From day one, Beruz bugged the boogers right out of my being. Pardon my language. Before you trash my story let me explain.
I’ve worked in libraries for fifteen years now and I know my way around. For some reason I get stuck with training the newbees. I’m sure it’s because everyone thinks I’m as patient as Joshua waiting for the walls of Jericho to fall down. Most of the newcomers are youngsters looking for their first job because nothing else worked out.
But Beruz was different. I caught him lying on his back in the middle of the history section staring up at the stacks and stacks of volumes all around him. He was hugging himself and making “mmm-mmm-mmm” noises of delight as if he’d just tasted the sweetest treat you could imagine. His crinkled eyes were topped by two giant runaway white caterpillars. Above his lip quivered another hairy snow patch half the size of a dust broom.
I stood directly over him and scowled. He grinned up with a double Cheshire-cat special and held up his hand. I assumed he was reaching out to greet me and he assumed I was trying to help him up. He pulled on me hard and, since I hadn’t braced myself, I tumbled down on top of him.
I rolled off quickly but not before Diane, the head librarian, stepped into the aisle to witness the kalele that erupted from the wild laughter of the crowd and Beruz himself. My cherry tinged complexion didn’t help ease the tension.
Beruz lept to his feet, held out his hand to me and said. “I Beruz. From Iran. Love books. Want job.”
Diane watched me ignore the extended hand and get to my own feet. She then reached out for Beruz and pulled him down the aisle away from the majority of onlookers. I took a coffee break and decided that Beruz was now on the persona non-grata list and someone to tuck away in my worst nightmares column.
Two days later I was half way up a ladder shelving new acquisitions when I felt a hand on my shoe. Beruz was kneeling by the ladder and holding my foot. Firmly.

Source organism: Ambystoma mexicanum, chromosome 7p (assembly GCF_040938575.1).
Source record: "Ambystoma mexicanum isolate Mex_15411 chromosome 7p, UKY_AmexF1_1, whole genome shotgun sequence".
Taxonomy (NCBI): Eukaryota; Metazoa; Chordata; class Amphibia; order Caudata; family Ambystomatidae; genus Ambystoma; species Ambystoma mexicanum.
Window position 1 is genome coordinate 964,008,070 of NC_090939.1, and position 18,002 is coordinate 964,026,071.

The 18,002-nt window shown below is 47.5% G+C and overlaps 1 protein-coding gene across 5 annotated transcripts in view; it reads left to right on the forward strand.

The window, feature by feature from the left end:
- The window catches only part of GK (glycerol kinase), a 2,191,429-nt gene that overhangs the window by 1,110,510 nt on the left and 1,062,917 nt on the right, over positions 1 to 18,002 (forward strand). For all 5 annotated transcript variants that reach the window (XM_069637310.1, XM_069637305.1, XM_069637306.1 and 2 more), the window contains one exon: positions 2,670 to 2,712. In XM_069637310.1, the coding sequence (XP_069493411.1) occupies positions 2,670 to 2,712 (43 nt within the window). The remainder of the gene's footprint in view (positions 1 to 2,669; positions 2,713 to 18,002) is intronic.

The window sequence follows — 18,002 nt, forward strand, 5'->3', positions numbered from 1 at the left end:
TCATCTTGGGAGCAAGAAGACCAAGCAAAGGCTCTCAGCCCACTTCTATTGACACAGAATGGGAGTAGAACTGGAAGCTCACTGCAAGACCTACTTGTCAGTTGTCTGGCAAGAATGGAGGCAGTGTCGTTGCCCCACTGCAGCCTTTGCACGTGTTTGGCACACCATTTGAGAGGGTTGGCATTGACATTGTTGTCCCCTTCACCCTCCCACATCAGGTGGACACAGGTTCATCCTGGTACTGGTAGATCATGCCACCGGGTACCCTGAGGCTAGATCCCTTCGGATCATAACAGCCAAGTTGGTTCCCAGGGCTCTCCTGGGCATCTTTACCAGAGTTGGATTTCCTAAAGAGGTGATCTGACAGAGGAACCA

I tried to pull away but couldn’t. “Safe,” he said. “I help keep you safe.”
Diane appeared again and moved him back to her office. That mustache sure captured the imagination and probably a lot of dinner items as well.
A week later I was back up on the ladder. This time I kept watching to see if my guardian was anywhere close. There weren’t enough books in the Christianity section to fill a shelf and just when I decided I needed a metal bookend Beruz came around the corner.
He seemed to read my mind. “What you need younger lady?”
“Book end. I need a book end.”
He randomly picked a book off the shelf and held the binding end up to me. “Book end. Good book.”
“No!” I said firmly. “Boooook Ennnd.” I formed my hand into a shovel shape and attempted to jam it under the book on the top shelf.”
“Ahhh…” He now opened the book and held up the back page for me to see. “Book End.” His triumphant smile kept me from boiling over.
“No! No! No! Book end!”
“Yes! Yes! Yes! He wins.”
“Isa. Jesus. I read book end. He wins.”
I looked at the volume he held in his hand and only then noticed it was a Bible. I hadn’t picked up a Bible since my mother had thrown my Gideon’s New Testament in the trash. I’d never even got to the beginning, never mind the end.
His smile lit up the room and I descended the ladder. “Yes. I read book end. He wins. I show you.”
And that began my Fridays with Beruz. I taught him English and he taught me about Jesus. He took me to a church and I learned that God loved me and a whole lot of other things. Beruz would sit beside me with his eyebrows twitching up and down and a smile just splitting his face. It was that love of Jesus that captured my heart.
Last week, Beruz surprised me with a birthday gift. 12 blue metal bookends with two words. ‘He wins’.
Yesterday, back to back with a suitcase in between, we read Revelation. We’re the strangest bookends you could ever imagine. But Jesus really does win. He won me.
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